The month of May is our Bird Migration Month in the River Houses, and if you’re studying birds or natural history in general in your homeschool, there’s no better place to explore online (for hours!) than the Macaulay Library at Cornell University — this May or any month of the year.
The Macaulay Library is an international repository not of books, but of sound recordings and images from nature:
The Macaulay Library is the world’s premier scientific archive of natural history audio, video, and photographs. Although the Macaulay Library’s history is rooted in birds, the collection includes amphibians, fishes, and mammals, and the collection preserves recordings of each species’ behavior and natural history. Our mission is to facilitate the ability of others to collect and preserve such recordings and to actively promote the use of these recordings for diverse purposes spanning scientific research, education, conservation, and the arts. (macaulaylibrary.org)
The Macaulay Library was established almost a hundred years ago as the Library of Natural Sounds by Cornell ornithologist Arthur Allen (1885–1964), a pioneer in recording and analyzing bird songs with the bulky recording equipment of the day. The original natural sounds collection has since expanded to include photographs and video recordings, and while it focuses largely on birds, it includes materials on other groups as well.
Pick any bird in North America, or almost any bird species in the rest of the world, and you can pull up photographs and sound recordings from the Macaulay Library. In much of the United States this month, for example, you can hear Mockingbirds like this one singing all day long with barely a pause:
Or maybe you’ve got one of these noisy little fellows in your backyard this month:
You can search the Macaulay Library’s collections by species and by region, and you can filter for image and sound quality, age, sex, associated behaviors, and more.
We use images and sounds from the Macaulay Library to illustrate our Friday Bird Families posts here at the River Houses, and you can always click on the Macaulay Library catalog numbers in the captions of these images to find out more and to browse related images and sounds of the species shown.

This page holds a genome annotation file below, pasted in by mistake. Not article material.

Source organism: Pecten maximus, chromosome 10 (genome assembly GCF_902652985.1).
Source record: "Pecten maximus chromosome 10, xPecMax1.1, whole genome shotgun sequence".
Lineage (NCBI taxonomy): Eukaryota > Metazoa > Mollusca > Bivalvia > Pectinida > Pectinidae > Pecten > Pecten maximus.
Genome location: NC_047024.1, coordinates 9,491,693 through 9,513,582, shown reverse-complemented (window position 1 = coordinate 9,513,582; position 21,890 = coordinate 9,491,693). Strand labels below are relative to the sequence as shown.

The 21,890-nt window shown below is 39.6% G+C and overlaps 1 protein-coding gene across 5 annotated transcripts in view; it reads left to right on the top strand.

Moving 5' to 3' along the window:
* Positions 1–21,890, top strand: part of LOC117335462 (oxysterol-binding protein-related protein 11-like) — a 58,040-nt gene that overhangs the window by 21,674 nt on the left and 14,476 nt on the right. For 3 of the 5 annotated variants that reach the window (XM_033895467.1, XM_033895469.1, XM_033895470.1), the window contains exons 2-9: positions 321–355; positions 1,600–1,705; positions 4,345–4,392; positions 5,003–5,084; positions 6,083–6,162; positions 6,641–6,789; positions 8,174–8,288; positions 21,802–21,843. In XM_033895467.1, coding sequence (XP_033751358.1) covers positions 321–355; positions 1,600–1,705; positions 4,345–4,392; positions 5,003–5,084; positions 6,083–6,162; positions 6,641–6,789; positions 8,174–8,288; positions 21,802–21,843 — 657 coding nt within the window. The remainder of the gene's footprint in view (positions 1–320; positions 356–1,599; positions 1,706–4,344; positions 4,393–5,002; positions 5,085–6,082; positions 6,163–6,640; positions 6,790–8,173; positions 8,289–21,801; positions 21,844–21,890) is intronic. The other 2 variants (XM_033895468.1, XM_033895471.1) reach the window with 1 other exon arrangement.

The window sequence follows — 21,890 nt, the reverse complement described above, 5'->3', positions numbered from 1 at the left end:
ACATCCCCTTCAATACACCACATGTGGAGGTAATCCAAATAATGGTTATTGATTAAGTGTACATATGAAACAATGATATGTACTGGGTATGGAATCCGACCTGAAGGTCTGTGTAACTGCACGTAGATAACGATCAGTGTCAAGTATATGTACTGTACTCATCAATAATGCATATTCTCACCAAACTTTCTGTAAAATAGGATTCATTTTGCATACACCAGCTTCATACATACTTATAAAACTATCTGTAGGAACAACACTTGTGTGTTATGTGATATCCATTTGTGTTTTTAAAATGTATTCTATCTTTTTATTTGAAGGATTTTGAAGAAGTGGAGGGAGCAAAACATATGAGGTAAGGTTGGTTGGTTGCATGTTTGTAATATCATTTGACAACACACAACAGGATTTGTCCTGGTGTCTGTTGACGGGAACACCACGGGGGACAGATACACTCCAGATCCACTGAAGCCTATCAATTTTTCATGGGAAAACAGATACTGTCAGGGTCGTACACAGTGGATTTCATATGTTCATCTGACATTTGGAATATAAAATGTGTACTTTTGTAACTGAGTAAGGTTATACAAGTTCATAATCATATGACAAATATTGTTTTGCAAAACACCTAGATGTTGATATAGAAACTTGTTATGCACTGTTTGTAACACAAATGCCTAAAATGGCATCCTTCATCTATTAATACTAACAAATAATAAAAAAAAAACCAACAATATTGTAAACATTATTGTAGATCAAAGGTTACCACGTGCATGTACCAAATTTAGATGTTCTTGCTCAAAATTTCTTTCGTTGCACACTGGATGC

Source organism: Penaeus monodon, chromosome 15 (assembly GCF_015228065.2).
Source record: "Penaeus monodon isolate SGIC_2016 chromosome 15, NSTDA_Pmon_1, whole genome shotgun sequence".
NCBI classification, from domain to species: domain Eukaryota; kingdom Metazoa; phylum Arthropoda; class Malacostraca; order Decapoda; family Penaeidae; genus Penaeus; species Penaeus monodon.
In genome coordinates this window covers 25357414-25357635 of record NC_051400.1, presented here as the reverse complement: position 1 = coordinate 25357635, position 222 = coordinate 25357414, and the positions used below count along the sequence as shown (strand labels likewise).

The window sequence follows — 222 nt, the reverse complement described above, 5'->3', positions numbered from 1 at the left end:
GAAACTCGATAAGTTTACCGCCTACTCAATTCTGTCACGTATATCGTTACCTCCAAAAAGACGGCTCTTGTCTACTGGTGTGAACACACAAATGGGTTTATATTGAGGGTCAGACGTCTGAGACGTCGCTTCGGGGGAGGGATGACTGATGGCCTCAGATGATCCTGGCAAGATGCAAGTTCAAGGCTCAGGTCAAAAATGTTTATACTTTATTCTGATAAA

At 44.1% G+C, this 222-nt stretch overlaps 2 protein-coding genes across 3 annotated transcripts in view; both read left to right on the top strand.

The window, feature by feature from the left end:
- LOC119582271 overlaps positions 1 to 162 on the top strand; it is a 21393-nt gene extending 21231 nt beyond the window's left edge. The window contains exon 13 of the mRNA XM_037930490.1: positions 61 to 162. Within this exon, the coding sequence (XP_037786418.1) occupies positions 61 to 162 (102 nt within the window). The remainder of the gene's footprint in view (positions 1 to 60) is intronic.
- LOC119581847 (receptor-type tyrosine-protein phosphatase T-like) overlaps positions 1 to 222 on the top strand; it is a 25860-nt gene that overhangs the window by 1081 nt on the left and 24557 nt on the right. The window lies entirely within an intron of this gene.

If you have curious naturalists in your homeschool, sit them down in front of a large screen (for better viewing) and invite them to spend some time discovering the sights and sounds of birds all over the world.
What educational treasures have you discovered in your library this Leo Term? 😊
❡ Homeschool birds: We think bird study is one of the best subjects you can take up in a homeschool environment. It’s suitable for all ages, it can be made as elementary or as advanced as you wish, and birds can be found just about anywhere at any season of the year. Why not track your own homeschool bird observations on the free eBird website, also sponsored by Cornell University. It’s a great way to learn more about what’s in your local area and about how bird populations change from season to season. 🦉
❡ Dukedoms large enough: Have you found all the local libraries in your area? There may be more than you realize, and there’s no better homeschool field trip than a field trip to a new library! The WorldCat Library Finder will help you find all the library collections near you — public and private, large and small — and the WorldCat catalog itself will help you locate the closest copy of almost any book in the world. 😊
❡ When in doubt, go to the library: This is one of our regular Homeschool Books & Libraries posts. Add your name to our weekly mailing list and get great homeschool teaching ideas delivered right to your mailbox all through the year. 📚